The age-old hitching post: a structure that aids in vet visits, baths, and saddling and increases the efficiency and usability of horse properties. But, despite their functionality and widespread use, not every hobby farm has one installed. Upgrade your farm with these quick-and-easy DIY instructions.
We asked Tory Shaffer, owner of Colorado-based Shaffer Fencing, to share his expert advice on how to build an 4 x 8-foot hitching post in a single weekend. Let’s dig in.
Gather Supplies: The key to a durable hitching post is gathering the right supplies. You'll want:
- Subcompact tractor
- Post hole digger attachment (with 9-inch auger)
- Three 8-foot, 4-inch cedar posts: two to act as legs, one to act as the rail
- Four 80 lb. bags of concrete mix
- Rubber mats
- Drill with six-inch drill bit
- Tape measure
- Four-foot Level
- Work gloves
- Post-DIY beer
Pick and Level Location: Select a location near the front of your barn, preferably near the tack room and water spigot, as you’ll want easy access to both your horse’s tack and a water supply. Attach a scraper to your subcompact tractor and level an approximately 10 x 10 area of ground so it’s flat and easily drainable.
Dig Holes: Dig two post holes four feet deep, and 9-inches wide. Space them seven feet apart so the top rail will overhang by six inches on either side. Use your tape measure to confirm each hole is four feet deep for maximum rigidity and stability.
Prepare First Batch of Concrete: Mix two bags of concentrate with water in your wheelbarrow. The ideal texture is wet but not sloppy. Think: putty; not soup.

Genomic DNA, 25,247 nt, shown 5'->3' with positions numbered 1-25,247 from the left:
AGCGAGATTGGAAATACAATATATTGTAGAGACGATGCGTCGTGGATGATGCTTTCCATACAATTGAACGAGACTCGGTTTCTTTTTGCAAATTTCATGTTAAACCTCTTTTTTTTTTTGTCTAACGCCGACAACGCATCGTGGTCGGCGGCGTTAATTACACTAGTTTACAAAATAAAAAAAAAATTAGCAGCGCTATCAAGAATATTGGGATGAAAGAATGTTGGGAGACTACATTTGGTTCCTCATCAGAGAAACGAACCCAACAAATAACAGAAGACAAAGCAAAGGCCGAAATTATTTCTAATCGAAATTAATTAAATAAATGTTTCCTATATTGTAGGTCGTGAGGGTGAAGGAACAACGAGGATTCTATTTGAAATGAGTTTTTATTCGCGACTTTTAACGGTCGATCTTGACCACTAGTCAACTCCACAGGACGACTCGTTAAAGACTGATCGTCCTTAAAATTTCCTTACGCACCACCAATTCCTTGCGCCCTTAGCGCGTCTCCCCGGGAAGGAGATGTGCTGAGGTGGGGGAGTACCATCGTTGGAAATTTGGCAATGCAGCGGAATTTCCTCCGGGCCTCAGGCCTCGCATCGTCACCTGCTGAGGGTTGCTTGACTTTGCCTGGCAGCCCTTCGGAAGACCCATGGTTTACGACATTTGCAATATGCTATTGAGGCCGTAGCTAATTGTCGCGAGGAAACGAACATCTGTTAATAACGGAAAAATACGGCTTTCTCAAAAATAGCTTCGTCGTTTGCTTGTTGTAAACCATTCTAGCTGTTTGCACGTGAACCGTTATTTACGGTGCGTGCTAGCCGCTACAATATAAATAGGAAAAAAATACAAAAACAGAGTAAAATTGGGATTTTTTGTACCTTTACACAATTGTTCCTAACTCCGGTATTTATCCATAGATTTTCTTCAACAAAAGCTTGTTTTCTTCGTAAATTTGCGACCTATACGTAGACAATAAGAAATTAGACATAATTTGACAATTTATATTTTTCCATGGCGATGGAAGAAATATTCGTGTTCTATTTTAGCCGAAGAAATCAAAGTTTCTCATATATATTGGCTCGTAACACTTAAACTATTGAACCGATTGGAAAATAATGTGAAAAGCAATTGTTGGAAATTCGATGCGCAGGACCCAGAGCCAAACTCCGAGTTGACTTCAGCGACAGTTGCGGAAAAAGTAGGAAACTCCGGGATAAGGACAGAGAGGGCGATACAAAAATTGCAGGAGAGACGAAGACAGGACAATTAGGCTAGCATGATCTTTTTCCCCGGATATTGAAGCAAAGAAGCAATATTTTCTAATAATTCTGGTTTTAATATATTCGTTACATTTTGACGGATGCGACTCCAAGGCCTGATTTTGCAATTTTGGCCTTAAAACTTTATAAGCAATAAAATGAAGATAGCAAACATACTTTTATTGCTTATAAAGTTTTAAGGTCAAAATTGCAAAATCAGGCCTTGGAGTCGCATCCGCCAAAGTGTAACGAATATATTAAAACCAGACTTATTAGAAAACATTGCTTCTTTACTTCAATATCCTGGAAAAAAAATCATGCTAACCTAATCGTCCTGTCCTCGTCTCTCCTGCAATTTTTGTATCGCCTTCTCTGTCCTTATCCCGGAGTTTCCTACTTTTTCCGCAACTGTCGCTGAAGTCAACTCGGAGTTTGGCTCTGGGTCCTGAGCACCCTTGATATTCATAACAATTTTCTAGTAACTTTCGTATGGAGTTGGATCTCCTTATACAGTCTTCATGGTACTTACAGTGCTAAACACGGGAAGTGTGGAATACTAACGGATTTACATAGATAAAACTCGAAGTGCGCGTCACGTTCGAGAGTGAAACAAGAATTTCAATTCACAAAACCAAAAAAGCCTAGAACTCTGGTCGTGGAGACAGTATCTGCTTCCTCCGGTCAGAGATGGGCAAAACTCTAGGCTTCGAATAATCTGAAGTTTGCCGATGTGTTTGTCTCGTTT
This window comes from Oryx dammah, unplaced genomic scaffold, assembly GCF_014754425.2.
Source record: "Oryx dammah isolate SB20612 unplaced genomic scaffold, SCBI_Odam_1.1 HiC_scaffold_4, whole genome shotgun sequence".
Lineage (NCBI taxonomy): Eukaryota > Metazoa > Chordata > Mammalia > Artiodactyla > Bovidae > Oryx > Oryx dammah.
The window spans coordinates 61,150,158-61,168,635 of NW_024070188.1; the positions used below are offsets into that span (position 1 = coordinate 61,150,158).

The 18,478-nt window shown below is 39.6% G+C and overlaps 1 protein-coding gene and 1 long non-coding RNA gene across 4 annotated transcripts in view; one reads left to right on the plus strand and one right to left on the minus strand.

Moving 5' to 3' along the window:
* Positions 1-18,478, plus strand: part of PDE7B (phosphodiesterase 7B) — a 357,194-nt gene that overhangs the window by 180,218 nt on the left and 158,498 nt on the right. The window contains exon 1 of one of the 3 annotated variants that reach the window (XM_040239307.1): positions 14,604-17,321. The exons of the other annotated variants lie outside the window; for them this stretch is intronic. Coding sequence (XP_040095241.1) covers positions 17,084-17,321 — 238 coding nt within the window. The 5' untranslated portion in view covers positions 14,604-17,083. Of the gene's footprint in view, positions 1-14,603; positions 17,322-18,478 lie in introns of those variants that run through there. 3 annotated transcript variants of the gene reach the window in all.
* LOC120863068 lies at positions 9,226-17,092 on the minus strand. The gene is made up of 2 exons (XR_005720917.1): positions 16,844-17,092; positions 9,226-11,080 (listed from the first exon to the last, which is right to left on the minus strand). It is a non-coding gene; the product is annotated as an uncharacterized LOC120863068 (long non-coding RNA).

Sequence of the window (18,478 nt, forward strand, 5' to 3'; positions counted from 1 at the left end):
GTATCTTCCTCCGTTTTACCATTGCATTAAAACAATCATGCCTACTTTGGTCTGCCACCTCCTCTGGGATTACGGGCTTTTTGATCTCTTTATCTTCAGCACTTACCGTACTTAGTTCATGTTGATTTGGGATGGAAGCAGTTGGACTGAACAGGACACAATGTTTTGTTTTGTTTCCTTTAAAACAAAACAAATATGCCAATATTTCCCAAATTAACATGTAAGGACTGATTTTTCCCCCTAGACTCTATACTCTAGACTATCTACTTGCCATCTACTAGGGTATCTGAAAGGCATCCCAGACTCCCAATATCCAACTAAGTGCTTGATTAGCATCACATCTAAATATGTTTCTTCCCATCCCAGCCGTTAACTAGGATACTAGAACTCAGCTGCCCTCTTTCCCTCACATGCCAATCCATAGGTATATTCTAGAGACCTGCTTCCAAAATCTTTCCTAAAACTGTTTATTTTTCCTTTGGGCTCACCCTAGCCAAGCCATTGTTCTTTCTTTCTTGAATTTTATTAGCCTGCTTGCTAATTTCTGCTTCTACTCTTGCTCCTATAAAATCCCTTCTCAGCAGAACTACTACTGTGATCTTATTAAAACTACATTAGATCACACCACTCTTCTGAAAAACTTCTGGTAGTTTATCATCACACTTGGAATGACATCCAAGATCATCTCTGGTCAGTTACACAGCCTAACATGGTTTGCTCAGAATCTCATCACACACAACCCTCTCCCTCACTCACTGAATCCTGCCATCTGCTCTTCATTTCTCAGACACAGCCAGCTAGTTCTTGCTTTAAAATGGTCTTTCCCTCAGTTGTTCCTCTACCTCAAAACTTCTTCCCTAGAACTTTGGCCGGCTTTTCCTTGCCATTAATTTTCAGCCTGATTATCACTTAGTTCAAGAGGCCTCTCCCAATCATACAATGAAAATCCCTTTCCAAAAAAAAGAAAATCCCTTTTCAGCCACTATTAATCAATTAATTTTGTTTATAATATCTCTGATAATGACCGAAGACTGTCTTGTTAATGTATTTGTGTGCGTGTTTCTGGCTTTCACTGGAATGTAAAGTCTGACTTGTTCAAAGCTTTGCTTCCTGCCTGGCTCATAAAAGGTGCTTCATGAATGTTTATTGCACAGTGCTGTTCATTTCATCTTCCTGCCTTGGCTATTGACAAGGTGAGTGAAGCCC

Install First Post: Place the first post in the freshly dug hole. Use the level to ensure the post is plumb. (Read: straight up and down.) Have your friend hold it steady for you, as you pour in the concrete mix. Hold the post for 10 seconds while the concrete sets. Afterward, you can refill in remaining space with dirt.
Repeat: mix another batch of concentrate and install the second post.
Install the Top Rail: Place the top piece of cedar atop the two posts, leaving six inches of overhang on either side. Then use your level to ensure the posts are of equal height. If they’re not, adjust the beam until its level, and then mark the higher post with where to cut it. Lob off the excess height so the two posts are level. Then, drill pilot holes with the drill bit. Use a six-inch drill bit and six-inch lag bolt to drill the lag bolt into the wood to secure the rail to the post. Finish with an anti-chew spray in case your horses are chewers.
Accessorize: Add extra usability to your fencing post with rubber mats, concentrate or pea gravel. Shaffer recommends rubber mats for added safety and usability during baths. It keeps the area from getting too muddy.
Celebrate: Crack open a beer and hitch your horse up. You’re done.